This is when she stares off and the expression on her face and porcelain skin resembles to me the look of Holy Mary, Mother of God. And when she weeps the world rains. And when she smiles, not even the heart of the sun could warm me as much.
This is beauty
Beauty is her soft skin with thin-fingered hands. Even when her hands barely touch me, I can feel them. I can feel the vibration machine tingle inside of me and for the moment—I think of nothing else.
Beauty is mother and the milk from her bosom, for with it, she can feed the world. Beauty is woman for with nothing else but the sound of her voice; all can be healed, if not forgotten.
Wholeheartedly, life without a woman is like land without scenery; it is desolate and absent—loveless and unmemorable.
If I am to find my Nirvana and free myself from the endless circles of life, which overlap like tiny reincarnations of faults and fears, then I must first open my eyes to the abound miracles that we all too frequently overlook. I must see what I would rather look away from. I must look without fear. As it is with life; all must go. Without this, no one would be reborn in the afterlife,
If I am to find beauty and free myself from the descriptions and definitions that kept me tied to the wrong conclusions; then I must be more aware of how simple beauty is.
Beauty is a child for they have yet to be destroyed by hopelessness. Beauty is a son grown into adulthood. And of course, beauty is a father standing proudly as he reports to the world, “That’s my boy!”
Beauty is a dream, for without them, one would be lost in the sameness of complacency. Beauty is a prayer, a belief, and a scripture.
Beauty is faith without sight. Beauty is the word of the Lord . . .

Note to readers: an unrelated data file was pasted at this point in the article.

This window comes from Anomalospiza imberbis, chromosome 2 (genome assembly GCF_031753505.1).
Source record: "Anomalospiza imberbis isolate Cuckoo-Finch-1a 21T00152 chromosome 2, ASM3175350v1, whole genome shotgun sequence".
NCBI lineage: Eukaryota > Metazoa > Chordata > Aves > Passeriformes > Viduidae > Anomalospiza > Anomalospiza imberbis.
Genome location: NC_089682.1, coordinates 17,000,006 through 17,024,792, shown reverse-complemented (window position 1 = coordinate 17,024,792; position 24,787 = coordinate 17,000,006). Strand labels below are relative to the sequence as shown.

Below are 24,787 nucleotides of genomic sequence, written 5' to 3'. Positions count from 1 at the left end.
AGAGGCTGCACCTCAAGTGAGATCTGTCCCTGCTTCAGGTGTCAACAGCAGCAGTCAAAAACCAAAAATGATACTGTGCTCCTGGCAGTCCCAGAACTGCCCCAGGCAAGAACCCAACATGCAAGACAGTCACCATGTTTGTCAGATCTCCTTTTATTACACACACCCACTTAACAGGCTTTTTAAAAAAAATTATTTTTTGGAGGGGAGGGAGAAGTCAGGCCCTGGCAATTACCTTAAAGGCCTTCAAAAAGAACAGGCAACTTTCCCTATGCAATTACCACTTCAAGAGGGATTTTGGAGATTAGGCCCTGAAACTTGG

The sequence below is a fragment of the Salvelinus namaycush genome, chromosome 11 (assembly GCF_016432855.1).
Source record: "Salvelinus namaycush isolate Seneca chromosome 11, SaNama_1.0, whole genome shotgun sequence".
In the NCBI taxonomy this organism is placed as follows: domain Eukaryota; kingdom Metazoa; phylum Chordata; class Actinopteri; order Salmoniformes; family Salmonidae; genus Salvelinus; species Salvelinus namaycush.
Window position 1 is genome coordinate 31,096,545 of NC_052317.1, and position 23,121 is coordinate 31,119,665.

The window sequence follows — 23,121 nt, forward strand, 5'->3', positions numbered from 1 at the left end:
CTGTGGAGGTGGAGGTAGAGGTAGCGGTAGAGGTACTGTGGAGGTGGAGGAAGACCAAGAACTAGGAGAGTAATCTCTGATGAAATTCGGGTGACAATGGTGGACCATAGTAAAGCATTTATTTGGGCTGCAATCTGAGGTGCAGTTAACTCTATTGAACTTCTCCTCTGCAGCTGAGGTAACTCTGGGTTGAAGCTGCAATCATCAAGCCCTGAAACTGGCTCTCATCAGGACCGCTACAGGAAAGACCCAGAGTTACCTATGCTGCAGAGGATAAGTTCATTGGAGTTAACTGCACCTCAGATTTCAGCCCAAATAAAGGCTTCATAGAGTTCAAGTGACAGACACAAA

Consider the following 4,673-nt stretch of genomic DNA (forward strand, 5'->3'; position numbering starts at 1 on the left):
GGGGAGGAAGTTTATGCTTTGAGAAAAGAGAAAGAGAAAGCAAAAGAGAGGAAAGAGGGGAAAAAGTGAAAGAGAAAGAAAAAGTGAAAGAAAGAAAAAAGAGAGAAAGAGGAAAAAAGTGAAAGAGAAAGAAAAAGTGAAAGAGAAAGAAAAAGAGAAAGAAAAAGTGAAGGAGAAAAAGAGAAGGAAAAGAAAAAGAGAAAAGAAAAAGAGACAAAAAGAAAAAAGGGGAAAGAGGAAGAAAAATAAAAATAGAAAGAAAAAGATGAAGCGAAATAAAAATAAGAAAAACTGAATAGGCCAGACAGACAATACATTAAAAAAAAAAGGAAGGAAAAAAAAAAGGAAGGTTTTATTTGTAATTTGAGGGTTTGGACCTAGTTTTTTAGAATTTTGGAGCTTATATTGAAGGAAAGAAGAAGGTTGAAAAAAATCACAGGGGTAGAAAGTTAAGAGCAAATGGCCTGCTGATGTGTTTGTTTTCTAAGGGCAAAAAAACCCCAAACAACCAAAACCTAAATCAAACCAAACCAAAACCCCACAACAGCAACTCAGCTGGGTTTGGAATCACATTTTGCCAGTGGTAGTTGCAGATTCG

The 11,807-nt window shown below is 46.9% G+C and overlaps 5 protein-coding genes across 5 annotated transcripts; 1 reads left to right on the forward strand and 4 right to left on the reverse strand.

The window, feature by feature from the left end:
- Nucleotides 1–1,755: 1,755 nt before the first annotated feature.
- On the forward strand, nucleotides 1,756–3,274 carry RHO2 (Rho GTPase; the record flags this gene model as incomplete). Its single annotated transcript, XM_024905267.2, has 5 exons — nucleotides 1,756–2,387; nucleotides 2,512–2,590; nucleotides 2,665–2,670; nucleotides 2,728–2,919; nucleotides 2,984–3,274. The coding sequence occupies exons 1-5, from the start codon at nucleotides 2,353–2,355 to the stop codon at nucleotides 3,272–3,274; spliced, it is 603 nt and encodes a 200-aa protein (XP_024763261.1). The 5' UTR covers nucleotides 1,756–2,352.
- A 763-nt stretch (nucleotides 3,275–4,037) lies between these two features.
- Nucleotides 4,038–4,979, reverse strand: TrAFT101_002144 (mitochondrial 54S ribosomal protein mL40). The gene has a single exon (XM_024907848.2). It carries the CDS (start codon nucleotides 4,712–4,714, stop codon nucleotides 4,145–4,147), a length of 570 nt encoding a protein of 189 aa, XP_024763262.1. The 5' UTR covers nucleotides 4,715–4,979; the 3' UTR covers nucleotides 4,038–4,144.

“For if thou shalt confess with thy mouth the Lord Jesus, and shalt believeth in thine heart that God hath raised Him from the dead, thou shalt be saved. For with the heart of man believeth unto righteousness; and with the mouth confession is made unto salvation. For the scriptures saith, ‘Whosoever in him shall not be ashamed’.” (Romans 10:10-12)
I want to see life this way. I want to feel the breast of my faith and in such, I will not be afraid, nor will I wallow in the face of despair or give in to the whispers of temptation.
I want to see the world plain, simple, and without the need for constant decoration. I want to see this beauty in myself and understand my gifts as well as my value.
I want to feel as if I belong instead of tussle with the monotony and struggle to find my place in the circle.
I want to stand on my own two feet without feeling concerned about my balance or worry about my ability to stand without using a crutch.
I want to stay away from waste; I want to keep myself from the uselessness of arguments and refrain from allowing the opinions of others to dictate my facts. I want to feel more than average and better myself at the next turn so that when I look back at myself and who I was, as well as where I came from; I want to see myself with a sense of pride and say, “This is the mark I left on the world.”
This is beauty.
Beauty is a sense of awareness without the need to advertise or commercialize my qualities as a way to hide my imperfections. Moreover, beauty is imperfect. It is real and broken. Beauty comes with cracks and fractures—making it unique, and thus distinguished by our own unique characteristics, like fingerprints, we are equally unparalleled to each other—and beautiful in our own way.
This is beauty . . .